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 Turkey hails Kurdish group 'surrender'

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Turkey hails Kurdish group 'surrender'  20.10.2009  





October 20, 2009

DIYARBAKIR, Kurdish Southeastern region of Turkey, — Turkey on Tuesday hailed the "surrender" of Kurdish rebels in support of plans to end the 25-year conflict, although rebel commanders insisted they would fight on to achieve their rights.

The war of words came after a Kurdish "peace group" of militants and supporters crossed the Habur border gate from Iraqi Kurdistan region on Monday carrying a list of proposals to end the violence and Turkish authorities questioned them.                        

Turkish interior Minister Besir Atalay
Speaking in Ankara, Interior Minister Besir Atalay welcomed the group's arrival as a boost to Ankara's two-pronged plan to expand Kurdish freedoms and keep the outlawed Turkey's Kurdistan Workers Party (PKK) under military pressure.

"We expect these (surrenders) to continue. Let me underline that the (PKK) fighters in the mountains see that their way is a dead-end," Atalay was quoted by the Anatolia news agency as saying.

Atalay argued that Iraqi Kurdistan region, where the PKK has rear bases, was ceasing to be a safe haven for the militants through Turkish military operations and cooperation with Iraqi authorities,
www.ekurd.netadding: "We expect 100 or 150 people to return in small groups."

But the PKK countered that its militants would not lay down arms and turn themselves in unless Turkey officially recognised its Kurdish community and granted them political rights.

A senior rebel commander said the group that crossed from Iraq were not rebels who had abandoned the struggle, but envoys sent to convey Kurdish demands for a solution.

"This group should not be arrested and they should be respected... If the Turkish state does not arrest them and does not prevent them from expressing themselves, they would help the solution of the problem," Cemil Bayik was quoted by the pro-Kurdish Firat news agency as saying.

Bayik also underlined that PKK militants would not give up their armed struggle as long as Ankara continues military operations against them and fails to take concrete steps to give Kurds political rights.

"How could they (the rebels) come down from the mountains if the mentality does not change in Turkey, if the Kurdish will and identity is not accepted and if Kurds are unable to organise and express themselves?" he asked.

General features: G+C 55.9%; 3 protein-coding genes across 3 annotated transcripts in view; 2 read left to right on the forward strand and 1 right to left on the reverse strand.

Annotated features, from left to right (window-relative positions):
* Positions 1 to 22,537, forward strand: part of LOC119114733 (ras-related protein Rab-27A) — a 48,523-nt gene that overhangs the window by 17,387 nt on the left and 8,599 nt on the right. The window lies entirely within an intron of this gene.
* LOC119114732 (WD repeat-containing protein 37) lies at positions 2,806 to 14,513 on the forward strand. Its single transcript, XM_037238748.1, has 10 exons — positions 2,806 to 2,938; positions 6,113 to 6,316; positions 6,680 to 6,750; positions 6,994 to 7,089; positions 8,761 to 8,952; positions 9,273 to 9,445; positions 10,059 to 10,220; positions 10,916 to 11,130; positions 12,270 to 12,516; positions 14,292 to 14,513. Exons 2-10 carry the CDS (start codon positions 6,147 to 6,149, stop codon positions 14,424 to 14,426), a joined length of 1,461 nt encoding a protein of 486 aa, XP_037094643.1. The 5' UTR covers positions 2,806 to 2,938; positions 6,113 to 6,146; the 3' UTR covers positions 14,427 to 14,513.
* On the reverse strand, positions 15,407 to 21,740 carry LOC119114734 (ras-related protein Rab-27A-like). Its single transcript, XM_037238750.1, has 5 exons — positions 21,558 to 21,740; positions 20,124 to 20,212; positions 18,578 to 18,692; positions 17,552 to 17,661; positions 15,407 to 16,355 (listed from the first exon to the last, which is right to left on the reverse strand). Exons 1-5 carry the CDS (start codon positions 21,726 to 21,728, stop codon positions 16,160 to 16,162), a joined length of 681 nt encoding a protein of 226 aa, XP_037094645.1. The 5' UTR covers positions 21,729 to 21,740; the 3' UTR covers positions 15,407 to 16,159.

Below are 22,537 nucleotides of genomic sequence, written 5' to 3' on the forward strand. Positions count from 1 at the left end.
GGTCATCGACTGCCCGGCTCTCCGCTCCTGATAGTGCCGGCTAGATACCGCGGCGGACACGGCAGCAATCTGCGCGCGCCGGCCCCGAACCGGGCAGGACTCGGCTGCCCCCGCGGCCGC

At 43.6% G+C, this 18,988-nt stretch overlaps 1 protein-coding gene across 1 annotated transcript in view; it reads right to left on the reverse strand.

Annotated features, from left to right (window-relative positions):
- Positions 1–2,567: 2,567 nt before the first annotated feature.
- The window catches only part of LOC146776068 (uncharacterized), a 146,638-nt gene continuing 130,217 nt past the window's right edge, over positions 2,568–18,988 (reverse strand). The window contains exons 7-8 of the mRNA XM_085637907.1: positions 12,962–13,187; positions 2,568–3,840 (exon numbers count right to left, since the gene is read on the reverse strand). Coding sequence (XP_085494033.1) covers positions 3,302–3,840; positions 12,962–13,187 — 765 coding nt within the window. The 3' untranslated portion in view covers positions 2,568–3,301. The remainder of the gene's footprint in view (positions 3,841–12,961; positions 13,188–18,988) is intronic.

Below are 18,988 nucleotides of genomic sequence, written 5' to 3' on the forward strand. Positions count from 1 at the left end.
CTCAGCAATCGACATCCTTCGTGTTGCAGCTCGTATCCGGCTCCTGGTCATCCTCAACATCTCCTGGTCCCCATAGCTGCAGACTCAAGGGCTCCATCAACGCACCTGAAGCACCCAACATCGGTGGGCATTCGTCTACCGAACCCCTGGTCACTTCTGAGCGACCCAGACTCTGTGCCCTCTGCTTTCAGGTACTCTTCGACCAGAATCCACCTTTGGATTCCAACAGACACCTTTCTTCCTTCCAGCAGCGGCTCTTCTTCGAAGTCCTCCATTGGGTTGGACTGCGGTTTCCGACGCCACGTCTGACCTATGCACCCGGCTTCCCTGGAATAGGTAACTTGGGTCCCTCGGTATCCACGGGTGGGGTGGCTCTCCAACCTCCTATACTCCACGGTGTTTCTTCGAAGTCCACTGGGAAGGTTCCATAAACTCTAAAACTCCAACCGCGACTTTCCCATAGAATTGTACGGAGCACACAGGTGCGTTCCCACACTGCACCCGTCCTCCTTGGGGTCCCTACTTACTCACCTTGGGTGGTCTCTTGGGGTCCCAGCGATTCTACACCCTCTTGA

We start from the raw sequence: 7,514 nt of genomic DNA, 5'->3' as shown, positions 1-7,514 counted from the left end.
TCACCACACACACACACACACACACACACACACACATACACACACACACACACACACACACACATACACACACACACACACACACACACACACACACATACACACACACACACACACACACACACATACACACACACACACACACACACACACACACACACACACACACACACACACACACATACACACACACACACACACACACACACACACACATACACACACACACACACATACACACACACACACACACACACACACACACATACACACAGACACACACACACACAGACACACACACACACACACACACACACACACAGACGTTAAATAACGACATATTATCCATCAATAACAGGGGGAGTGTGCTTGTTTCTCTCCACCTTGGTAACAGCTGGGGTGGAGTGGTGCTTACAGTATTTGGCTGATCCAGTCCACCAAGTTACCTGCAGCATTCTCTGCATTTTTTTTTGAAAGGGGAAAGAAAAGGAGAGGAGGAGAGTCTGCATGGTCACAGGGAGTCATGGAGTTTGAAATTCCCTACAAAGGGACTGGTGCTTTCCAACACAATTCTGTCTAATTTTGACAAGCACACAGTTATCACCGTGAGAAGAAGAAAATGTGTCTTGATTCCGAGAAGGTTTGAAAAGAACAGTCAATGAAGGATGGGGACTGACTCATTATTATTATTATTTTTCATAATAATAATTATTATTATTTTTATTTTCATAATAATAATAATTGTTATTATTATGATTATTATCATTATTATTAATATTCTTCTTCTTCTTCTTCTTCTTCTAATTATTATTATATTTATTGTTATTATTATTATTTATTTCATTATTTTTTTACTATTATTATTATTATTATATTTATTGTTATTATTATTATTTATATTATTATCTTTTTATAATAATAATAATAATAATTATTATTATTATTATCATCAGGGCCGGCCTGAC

Since August, the government has been trying to build public support for a raft of reforms to expand Kurds' freedoms, but it has also vowed to pursue military action against the PKK, which it considers a terrorist organisation.

Ankara has called on the rebels to turn themselves in and categorically rejected proposals to negotiate with the PKK for a solution.

On Monday, thousands of Kurds shouting slogans in favour of peace had greeted the PKK's 34-strong "peace group" who were immediately detained for questioning upon arrival.

Twenty-nine of them were initially released, while prosecutors asked a court to charge five with unspecified crimes committed in the past, judicial sources said.

The judge, however, released the remaining five as well on account of the fact that they had returned to Turkey of their own free will, the sources added.

The "peace group" included eight PKK rebels and 26 Turkish Kurds from the UN-run Makhmour refugee camp in northern Iraq which houses some 12,000 people who fled Turkey in the 1990s at the peak of the conflict.

The rebels had sent two groups of militants in 1999 on a similar peace initiative, but they were arrested and then jailed for belonging to the PKK.

Since 1984 the PKK took up arms for self-rule in the mainly Kurdish southeast of Turkey (Turkey-Kurdistan) which has claimed around 45,000 lives of Turkish soldiers and Kurdish PKK guerrillas. A large Turkey's Kurdish community openly sympathise with the Kurdish PKK rebels. Turkey refuses to recognize its Kurdish population as a distinct minority.

The PKK demanded Turkey's recognition of the Kurds' identity in its constitution and of their language as a native language along with Turkish in the country's Kurdish areas,
www.ekurd.net the party also demanded an end to ethnic discrimination in Turkish laws and constitution against Kurds, ranting them full political freedoms.

The PKK is considered a 'terrorist' organization by Ankara, U.S., the PKK continues to be on the blacklist list in EU despite court ruling which overturned a decision to place the Kurdish rebel group PKK and its political wing on the European Union's terror list.

Turkey refuses to recognize its Kurdish population as a distinct minority. It has allowed some cultural rights such as limited broadcasts in the Kurdish language and private Kurdish language courses with the prodding of the European Union, but Kurdish politicians say the measures fall short of their expectations.

Ankara is currently working on a package of fresh reforms to expand the freedoms of the Kurdish community, but has rejected calls to halt military action against the PKK.

Kurds are not recognized as an official minority in Turkey and are denied rights granted to other minority groups. Under EU pressure, Turkey recently granted Kurds limited rights for broadcasts and education in the Kurdish language, but critics say the measures do not go far enough.

The use of the term "Kurdistan" is vigorously rejected due to its alleged political implications by the Republic of Turkey, which does not recognize the existence of a "Turkish Kurdistan" Southeast Turkey. 

Copyright, respective author or news agency, AFP |  Agencies      

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